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This publication is available at https://www.gov.uk/government/publications/widening-the-availability-of-naloxone/widening-the-availability-of-naloxone
Naloxone is the emergency antidote for overdoses caused by heroin and other opiates or opioids (such as methadone, morphine and fentanyl).
The main life-threatening effect of heroin and other opiates is to slow down and stop breathing. Naloxone blocks this effect and reverses the breathing difficulties.
Naloxone is a prescription-only medicine, so pharmacies cannot sell it over the counter. But drug services can supply it without a prescription. And anyone can use it to save a life in an emergency.
1. Drug services can supply naloxone without a prescription
Under regulations that came into force in October 2015, people working in or for drug treatment services can, as part of their role, supply naloxone to others that their drug service has obtained, if it is being made available to save a life in an emergency. You do not need a prescription to supply naloxone in this way.
The regulations were amended in February 2019 to include nasal naloxone.
For example, a worker in a recognised drug treatment service could supply naloxone for use in an emergency to a family member or friend of a person using heroin, or to an outreach worker for a homelessness service whose clients include people who use heroin.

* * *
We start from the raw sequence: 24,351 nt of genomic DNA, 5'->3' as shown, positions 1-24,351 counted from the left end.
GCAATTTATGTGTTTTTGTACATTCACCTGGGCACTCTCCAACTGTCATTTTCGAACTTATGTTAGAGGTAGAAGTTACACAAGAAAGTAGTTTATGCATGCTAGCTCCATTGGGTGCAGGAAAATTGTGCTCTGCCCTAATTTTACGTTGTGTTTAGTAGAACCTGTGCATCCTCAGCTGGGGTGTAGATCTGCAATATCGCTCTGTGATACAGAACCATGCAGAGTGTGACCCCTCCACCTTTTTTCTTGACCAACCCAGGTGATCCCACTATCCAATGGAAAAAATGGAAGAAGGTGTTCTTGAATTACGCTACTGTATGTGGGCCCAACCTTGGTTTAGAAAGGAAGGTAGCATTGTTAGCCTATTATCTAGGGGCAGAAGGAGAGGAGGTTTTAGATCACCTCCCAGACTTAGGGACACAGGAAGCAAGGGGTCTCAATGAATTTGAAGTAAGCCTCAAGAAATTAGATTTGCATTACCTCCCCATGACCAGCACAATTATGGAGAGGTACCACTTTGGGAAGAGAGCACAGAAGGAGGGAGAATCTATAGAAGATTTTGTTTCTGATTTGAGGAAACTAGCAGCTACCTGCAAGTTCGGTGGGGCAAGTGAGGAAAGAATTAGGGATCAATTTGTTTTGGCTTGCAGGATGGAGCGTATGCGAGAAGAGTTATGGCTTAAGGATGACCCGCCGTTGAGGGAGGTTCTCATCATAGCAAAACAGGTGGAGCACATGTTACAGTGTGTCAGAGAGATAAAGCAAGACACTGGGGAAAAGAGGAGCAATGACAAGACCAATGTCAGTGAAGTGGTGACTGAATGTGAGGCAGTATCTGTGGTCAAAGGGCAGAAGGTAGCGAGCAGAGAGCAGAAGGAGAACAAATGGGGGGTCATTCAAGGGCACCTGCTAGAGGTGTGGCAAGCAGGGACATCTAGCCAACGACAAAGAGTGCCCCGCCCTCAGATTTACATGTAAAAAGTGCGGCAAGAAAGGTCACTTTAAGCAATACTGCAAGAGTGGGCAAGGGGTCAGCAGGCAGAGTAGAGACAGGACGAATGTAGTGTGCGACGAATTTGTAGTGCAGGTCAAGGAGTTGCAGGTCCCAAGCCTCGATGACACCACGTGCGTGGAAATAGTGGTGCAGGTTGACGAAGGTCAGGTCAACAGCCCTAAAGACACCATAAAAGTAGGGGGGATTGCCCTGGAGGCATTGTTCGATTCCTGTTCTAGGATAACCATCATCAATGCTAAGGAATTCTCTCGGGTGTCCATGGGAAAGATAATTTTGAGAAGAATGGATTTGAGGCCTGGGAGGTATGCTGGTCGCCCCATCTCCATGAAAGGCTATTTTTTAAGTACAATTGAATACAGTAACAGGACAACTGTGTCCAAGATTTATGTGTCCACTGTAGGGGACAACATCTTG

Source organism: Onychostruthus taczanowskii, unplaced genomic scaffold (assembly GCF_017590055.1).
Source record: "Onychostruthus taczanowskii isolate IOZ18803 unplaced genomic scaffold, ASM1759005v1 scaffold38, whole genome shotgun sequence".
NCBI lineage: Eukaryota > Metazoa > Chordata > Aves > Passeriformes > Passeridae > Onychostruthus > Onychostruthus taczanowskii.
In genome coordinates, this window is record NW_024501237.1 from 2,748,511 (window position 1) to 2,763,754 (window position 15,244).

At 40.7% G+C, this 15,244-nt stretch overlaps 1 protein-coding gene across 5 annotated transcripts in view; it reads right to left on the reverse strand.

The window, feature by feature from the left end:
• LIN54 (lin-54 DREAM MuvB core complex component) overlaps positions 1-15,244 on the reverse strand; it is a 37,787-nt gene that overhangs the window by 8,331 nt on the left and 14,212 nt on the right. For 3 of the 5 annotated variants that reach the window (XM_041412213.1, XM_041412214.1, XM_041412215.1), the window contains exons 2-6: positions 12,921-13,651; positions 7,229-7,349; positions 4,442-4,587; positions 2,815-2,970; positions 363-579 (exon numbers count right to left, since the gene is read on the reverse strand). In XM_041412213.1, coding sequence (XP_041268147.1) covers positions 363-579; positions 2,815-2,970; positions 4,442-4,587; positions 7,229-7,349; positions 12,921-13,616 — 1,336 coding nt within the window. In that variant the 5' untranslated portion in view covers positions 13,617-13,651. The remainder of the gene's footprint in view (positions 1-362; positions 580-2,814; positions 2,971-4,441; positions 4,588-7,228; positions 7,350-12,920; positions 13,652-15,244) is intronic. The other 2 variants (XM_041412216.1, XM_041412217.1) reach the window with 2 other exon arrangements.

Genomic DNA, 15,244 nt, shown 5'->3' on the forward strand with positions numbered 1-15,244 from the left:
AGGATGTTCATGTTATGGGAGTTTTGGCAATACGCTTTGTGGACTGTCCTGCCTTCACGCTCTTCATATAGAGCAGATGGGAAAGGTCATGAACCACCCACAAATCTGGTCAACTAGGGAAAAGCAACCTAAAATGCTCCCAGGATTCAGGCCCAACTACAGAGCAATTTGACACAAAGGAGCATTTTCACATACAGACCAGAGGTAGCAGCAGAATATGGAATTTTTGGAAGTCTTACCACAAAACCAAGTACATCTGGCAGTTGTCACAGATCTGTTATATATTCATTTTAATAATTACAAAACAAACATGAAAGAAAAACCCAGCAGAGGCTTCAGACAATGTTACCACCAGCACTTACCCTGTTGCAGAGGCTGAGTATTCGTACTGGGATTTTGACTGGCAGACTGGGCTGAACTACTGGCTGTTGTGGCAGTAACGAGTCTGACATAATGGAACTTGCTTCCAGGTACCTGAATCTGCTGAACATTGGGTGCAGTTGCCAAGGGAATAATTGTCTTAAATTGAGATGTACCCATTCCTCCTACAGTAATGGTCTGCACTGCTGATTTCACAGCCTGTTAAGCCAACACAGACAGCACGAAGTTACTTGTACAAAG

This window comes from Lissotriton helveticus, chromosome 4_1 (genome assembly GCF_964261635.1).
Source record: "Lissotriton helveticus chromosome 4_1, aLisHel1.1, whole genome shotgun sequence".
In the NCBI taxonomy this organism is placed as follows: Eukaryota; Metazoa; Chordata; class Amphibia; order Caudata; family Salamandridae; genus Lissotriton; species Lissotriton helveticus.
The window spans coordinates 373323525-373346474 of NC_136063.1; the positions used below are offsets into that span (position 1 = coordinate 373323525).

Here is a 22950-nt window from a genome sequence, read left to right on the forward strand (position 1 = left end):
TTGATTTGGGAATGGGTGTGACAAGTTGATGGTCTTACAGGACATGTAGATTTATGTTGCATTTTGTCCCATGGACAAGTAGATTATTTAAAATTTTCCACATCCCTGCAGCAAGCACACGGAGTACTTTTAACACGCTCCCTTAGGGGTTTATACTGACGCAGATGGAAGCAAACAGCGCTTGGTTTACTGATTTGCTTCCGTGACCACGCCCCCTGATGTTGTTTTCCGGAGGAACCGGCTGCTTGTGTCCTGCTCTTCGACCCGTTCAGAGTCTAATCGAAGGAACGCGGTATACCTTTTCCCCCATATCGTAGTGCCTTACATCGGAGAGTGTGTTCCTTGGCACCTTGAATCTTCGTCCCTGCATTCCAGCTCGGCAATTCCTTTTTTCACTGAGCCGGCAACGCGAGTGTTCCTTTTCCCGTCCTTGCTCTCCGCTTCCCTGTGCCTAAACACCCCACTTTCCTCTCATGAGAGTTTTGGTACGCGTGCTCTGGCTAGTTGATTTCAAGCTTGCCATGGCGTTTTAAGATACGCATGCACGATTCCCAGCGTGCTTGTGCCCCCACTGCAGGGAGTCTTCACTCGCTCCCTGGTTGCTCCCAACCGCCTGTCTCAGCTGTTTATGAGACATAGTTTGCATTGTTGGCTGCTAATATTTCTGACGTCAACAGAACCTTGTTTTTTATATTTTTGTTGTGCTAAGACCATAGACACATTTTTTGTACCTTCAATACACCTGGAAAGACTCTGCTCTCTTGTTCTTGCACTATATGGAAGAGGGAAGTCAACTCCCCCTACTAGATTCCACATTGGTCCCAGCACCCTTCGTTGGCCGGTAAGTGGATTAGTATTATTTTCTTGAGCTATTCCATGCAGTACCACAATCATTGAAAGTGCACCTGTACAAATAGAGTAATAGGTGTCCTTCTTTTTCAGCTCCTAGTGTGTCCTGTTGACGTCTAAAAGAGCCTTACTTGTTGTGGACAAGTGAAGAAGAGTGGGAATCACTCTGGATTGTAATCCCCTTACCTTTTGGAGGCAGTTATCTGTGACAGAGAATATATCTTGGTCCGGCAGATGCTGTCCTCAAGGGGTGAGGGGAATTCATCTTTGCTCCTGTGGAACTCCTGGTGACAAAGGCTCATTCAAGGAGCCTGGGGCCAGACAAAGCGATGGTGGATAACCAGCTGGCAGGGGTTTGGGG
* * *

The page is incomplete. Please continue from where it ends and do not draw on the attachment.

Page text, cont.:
The regulations define drug treatment services as those “provided by, on behalf of, or under arrangements made by, one of the following bodies:
- an NHS body
- a local authority
- Public Health England (PHE)
- Public Health Agency” (Northern Ireland)
The types of drug treatment services that can supply naloxone include but may not be limited to:
- drug services provided by primary care services
- drug services provided by secondary care services (including a range of specialised community and inpatient drug services)
- needle and syringe programmes (including those provided by pharmacies, if they are commissioned by local authorities or the NHS)
- pharmacies providing drug treatment such as opioid substitution treatments through supervised consumption prison drug services
Current clinical guidance recommends that drug services provide suitable training and advice to people when supplying naloxone.
1.1 Supply outside the 2015 and 2019 Regulations
The Human Medicines Regulations (updated in 2015 and 2019) mean that commissioned drug treatment services can supply both injectable and nasal naloxone to individuals without the need for a prescription or the need for patient group directions (PGDs) or patient specific directions (PSDs). These directions are like prescriptions and require written instructions, signed by a prescriber, for the supply of medicines to a named patient or group of patients.